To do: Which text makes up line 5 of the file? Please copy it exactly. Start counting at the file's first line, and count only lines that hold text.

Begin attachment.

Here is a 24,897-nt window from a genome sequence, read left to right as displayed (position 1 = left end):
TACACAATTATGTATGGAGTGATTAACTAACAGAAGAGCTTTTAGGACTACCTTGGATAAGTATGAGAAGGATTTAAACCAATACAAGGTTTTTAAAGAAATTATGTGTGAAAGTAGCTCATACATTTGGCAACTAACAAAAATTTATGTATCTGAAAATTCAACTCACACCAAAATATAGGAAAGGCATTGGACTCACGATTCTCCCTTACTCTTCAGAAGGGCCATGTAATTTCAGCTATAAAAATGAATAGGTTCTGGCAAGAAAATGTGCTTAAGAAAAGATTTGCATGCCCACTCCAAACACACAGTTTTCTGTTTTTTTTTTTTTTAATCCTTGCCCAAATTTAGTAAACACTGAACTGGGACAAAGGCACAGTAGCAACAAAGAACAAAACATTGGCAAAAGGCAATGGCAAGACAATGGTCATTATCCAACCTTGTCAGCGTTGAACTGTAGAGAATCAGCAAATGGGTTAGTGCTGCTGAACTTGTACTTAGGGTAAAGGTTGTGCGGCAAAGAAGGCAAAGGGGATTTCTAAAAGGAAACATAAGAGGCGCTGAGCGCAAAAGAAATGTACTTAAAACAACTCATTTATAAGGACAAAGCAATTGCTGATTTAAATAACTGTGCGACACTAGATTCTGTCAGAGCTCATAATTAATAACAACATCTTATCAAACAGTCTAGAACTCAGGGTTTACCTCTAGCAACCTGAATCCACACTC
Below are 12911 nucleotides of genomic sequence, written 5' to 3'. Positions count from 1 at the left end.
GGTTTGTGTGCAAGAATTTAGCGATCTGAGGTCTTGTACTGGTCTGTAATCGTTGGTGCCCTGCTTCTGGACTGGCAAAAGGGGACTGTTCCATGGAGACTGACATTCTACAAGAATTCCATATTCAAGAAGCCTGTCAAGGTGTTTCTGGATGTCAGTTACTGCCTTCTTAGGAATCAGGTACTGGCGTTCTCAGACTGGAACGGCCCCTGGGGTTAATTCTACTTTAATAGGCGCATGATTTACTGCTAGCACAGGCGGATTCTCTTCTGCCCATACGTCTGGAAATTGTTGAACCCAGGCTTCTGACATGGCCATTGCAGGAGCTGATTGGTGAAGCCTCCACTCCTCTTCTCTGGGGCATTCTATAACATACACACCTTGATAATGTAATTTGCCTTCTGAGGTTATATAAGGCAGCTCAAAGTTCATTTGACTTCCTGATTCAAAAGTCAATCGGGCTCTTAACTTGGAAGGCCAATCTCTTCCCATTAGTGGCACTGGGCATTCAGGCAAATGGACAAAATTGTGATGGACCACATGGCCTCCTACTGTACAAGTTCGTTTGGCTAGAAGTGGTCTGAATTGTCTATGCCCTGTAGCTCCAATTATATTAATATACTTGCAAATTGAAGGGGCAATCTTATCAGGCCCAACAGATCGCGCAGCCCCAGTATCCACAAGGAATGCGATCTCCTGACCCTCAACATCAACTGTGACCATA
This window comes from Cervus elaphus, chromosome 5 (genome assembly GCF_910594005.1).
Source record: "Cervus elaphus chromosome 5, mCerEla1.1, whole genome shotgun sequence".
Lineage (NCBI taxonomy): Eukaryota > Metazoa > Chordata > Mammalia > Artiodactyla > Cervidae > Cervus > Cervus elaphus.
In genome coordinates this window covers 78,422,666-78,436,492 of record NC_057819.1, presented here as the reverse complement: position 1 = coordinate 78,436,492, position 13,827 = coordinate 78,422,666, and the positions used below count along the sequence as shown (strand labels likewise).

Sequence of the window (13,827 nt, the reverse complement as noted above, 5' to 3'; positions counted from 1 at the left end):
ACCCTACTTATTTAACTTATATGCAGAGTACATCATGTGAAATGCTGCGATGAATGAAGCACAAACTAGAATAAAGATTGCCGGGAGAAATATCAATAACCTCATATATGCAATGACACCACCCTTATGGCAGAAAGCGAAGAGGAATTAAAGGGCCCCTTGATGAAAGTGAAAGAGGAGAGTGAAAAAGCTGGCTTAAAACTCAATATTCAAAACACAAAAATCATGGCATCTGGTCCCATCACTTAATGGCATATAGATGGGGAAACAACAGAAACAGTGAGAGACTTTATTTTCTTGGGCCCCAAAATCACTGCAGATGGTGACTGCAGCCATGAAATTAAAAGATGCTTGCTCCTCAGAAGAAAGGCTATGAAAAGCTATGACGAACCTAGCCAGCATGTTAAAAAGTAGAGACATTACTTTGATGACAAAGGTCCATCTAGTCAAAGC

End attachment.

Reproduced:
This window comes from Cervus elaphus, chromosome 5 (genome assembly GCF_910594005.1).